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Diabetics' biggest threat is kidney failure

25th January 2013

A British charity has warned that the NHS is not putting sufficient efforts into detecting and controlling kidney problems caused by diabetes.

The alert from Diabetes UK comes as American researchers have suggested that for people who have type 2 diabetes, keeping their kidneys healthy could be one of the best ways to extend their life.

In the UK, about 5% of people have diabetes but figures show that only 70% of them receive vital annual checks such as blood or urine tests that would highlight kidney problems.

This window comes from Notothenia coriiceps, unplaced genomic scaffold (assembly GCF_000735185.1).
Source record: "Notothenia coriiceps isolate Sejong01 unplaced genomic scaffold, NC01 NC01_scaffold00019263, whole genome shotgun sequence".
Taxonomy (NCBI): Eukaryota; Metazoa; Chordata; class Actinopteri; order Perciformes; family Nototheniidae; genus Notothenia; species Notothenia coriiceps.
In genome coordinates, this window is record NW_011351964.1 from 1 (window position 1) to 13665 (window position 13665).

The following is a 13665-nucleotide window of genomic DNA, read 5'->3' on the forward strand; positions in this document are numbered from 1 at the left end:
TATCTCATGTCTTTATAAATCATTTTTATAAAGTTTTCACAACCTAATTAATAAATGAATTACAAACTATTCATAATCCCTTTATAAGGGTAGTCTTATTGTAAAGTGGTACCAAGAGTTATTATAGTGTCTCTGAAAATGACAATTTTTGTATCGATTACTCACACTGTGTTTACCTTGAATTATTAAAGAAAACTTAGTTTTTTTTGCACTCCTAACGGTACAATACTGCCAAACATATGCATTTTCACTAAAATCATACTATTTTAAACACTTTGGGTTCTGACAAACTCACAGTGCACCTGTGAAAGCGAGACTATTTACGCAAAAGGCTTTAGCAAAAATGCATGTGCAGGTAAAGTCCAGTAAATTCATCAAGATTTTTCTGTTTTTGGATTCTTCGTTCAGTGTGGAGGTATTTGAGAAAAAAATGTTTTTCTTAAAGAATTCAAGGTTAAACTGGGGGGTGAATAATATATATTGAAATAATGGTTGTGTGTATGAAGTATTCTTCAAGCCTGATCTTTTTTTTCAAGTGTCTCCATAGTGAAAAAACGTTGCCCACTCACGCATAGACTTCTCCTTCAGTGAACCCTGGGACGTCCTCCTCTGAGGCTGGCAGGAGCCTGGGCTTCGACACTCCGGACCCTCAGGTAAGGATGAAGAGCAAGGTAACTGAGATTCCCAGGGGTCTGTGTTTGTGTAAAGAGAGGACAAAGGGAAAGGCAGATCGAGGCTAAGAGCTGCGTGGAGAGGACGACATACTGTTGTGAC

Evidence that shows careful management of diabetes through medication and lifestyle changes can mean it has little impact on people’s lives.

But failure to do so can lead to eye, foot and kidney problems.

Diabetes UK said that if detected early, diabetic kidney disease could be controlled using blood pressure medication and that there was no excuse for people missing out on kidney function tests.

Clinical adviser Cathy Moulton said: “Very often the doctor will be taking blood for other purposes, such as checking cholesterol levels, so it is the easiest thing in the world to do.”

The latest research, published in the Journal of the American Society of Nephrology, looked at mortality rates over a 10-year period in more than 15,000 adults, with and without diabetes. Kidney disease was present in 9.4% of the people without diabetes, and 42.3% of those with diabetes.

Diabetes UK has compiled a list of 15 “healthcare essentials” it says every patient with the disease should read and ensure they are receiving from the NHS.

 

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